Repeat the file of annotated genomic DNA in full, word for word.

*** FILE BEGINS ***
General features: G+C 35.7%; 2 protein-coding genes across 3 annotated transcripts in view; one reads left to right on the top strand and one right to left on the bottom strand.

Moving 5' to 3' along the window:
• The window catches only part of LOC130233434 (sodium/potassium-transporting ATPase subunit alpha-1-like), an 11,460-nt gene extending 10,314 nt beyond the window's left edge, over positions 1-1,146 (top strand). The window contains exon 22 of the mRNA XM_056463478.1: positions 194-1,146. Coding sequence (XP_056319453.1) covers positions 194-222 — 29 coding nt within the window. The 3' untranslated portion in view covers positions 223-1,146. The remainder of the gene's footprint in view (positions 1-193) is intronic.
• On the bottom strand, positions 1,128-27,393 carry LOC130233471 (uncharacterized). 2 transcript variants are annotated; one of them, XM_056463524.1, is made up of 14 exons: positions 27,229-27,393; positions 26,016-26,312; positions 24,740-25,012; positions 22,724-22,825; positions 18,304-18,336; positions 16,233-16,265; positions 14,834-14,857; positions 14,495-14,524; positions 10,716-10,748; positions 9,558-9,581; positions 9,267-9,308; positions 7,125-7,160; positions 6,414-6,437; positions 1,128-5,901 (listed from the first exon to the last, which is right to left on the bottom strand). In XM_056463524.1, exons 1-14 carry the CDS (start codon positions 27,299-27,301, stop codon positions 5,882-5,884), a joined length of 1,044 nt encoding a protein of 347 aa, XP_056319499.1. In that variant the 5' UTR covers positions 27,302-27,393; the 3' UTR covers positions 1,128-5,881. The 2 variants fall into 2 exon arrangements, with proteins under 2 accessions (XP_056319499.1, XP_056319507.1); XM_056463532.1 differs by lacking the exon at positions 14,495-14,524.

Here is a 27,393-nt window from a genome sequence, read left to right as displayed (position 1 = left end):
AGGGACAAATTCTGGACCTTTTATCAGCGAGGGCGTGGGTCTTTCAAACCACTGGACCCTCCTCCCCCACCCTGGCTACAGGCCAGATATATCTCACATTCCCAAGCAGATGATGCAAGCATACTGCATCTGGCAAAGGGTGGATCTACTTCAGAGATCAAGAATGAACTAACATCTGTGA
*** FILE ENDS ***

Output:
General features: G+C 35.7%; 2 protein-coding genes across 3 annotated transcripts in view; one reads left to right on the top strand and one right to left on the bottom strand.

Moving 5' to 3' along the window:
• The window catches only part of LOC130233434 (sodium/potassium-transporting ATPase subunit alpha-1-like), an 11,460-nt gene extending 10,314 nt beyond the window's left edge, over positions 1-1,146 (top strand). The window contains exon 22 of the mRNA XM_056463478.1: positions 194-1,146. Coding sequence (XP_056319453.1) covers positions 194-222 — 29 coding nt within the window. The 3' untranslated portion in view covers positions 223-1,146. The remainder of the gene's footprint in view (positions 1-193) is intronic.
• On the bottom strand, positions 1,128-27,393 carry LOC130233471 (uncharacterized). 2 transcript variants are annotated; one of them, XM_056463524.1, is made up of 14 exons: positions 27,229-27,393; positions 26,016-26,312; positions 24,740-25,012; positions 22,724-22,825; positions 18,304-18,336; positions 16,233-16,265; positions 14,834-14,857; positions 14,495-14,524; positions 10,716-10,748; positions 9,558-9,581; positions 9,267-9,308; positions 7,125-7,160; positions 6,414-6,437; positions 1,128-5,901 (listed from the first exon to the last, which is right to left on the bottom strand). In XM_056463524.1, exons 1-14 carry the CDS (start codon positions 27,299-27,301, stop codon positions 5,882-5,884), a joined length of 1,044 nt encoding a protein of 347 aa, XP_056319499.1. In that variant the 5' UTR covers positions 27,302-27,393; the 3' UTR covers positions 1,128-5,881. The 2 variants fall into 2 exon arrangements, with proteins under 2 accessions (XP_056319499.1, XP_056319507.1); XM_056463532.1 differs by lacking the exon at positions 14,495-14,524.

Here is a 27,393-nt window from a genome sequence, read left to right as displayed (position 1 = left end):
AGGGACAAATTCTGGACCTTTTATCAGCGAGGGCGTGGGTCTTTCAAACCACTGGACCCTCCTCCCCCACCCTGGCTACAGGCCAGATATATCTCACATTCCCAAGCAGATGATGCAAGCATACTGCATCTGGCAAAGGGTGGATCTACTTCAGAGATCAAGAATGAACTAACATCTGTGA